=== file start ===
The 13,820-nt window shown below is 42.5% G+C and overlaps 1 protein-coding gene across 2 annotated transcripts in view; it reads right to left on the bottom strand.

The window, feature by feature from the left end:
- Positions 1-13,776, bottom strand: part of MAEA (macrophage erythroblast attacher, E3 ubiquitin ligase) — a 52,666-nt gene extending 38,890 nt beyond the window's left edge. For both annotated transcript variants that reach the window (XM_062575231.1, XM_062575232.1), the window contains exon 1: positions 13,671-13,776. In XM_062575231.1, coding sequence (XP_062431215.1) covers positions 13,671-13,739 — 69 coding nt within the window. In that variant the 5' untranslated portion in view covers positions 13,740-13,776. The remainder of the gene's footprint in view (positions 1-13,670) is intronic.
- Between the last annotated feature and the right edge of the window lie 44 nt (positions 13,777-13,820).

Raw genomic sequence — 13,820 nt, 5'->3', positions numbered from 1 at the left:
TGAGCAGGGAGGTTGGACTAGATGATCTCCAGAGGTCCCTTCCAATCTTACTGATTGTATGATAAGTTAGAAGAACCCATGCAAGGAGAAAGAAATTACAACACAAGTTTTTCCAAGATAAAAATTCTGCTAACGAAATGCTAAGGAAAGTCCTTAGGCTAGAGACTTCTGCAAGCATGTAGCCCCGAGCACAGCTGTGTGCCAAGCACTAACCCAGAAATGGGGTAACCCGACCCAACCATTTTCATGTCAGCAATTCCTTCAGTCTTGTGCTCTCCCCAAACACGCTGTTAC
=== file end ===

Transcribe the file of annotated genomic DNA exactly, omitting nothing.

The 13,820-nt window shown below is 42.5% G+C and overlaps 1 protein-coding gene across 2 annotated transcripts in view; it reads right to left on the bottom strand.

The window, feature by feature from the left end:
- Positions 1-13,776, bottom strand: part of MAEA (macrophage erythroblast attacher, E3 ubiquitin ligase) — a 52,666-nt gene extending 38,890 nt beyond the window's left edge. For both annotated transcript variants that reach the window (XM_062575231.1, XM_062575232.1), the window contains exon 1: positions 13,671-13,776. In XM_062575231.1, coding sequence (XP_062431215.1) covers positions 13,671-13,739 — 69 coding nt within the window. In that variant the 5' untranslated portion in view covers positions 13,740-13,776. The remainder of the gene's footprint in view (positions 1-13,670) is intronic.
- Between the last annotated feature and the right edge of the window lie 44 nt (positions 13,777-13,820).

Raw genomic sequence — 13,820 nt, 5'->3', positions numbered from 1 at the left:
TGAGCAGGGAGGTTGGACTAGATGATCTCCAGAGGTCCCTTCCAATCTTACTGATTGTATGATAAGTTAGAAGAACCCATGCAAGGAGAAAGAAATTACAACACAAGTTTTTCCAAGATAAAAATTCTGCTAACGAAATGCTAAGGAAAGTCCTTAGGCTAGAGACTTCTGCAAGCATGTAGCCCCGAGCACAGCTGTGTGCCAAGCACTAACCCAGAAATGGGGTAACCCGACCCAACCATTTTCATGTCAGCAATTCCTTCAGTCTTGTGCTCTCCCCAAACACGCTGTTAC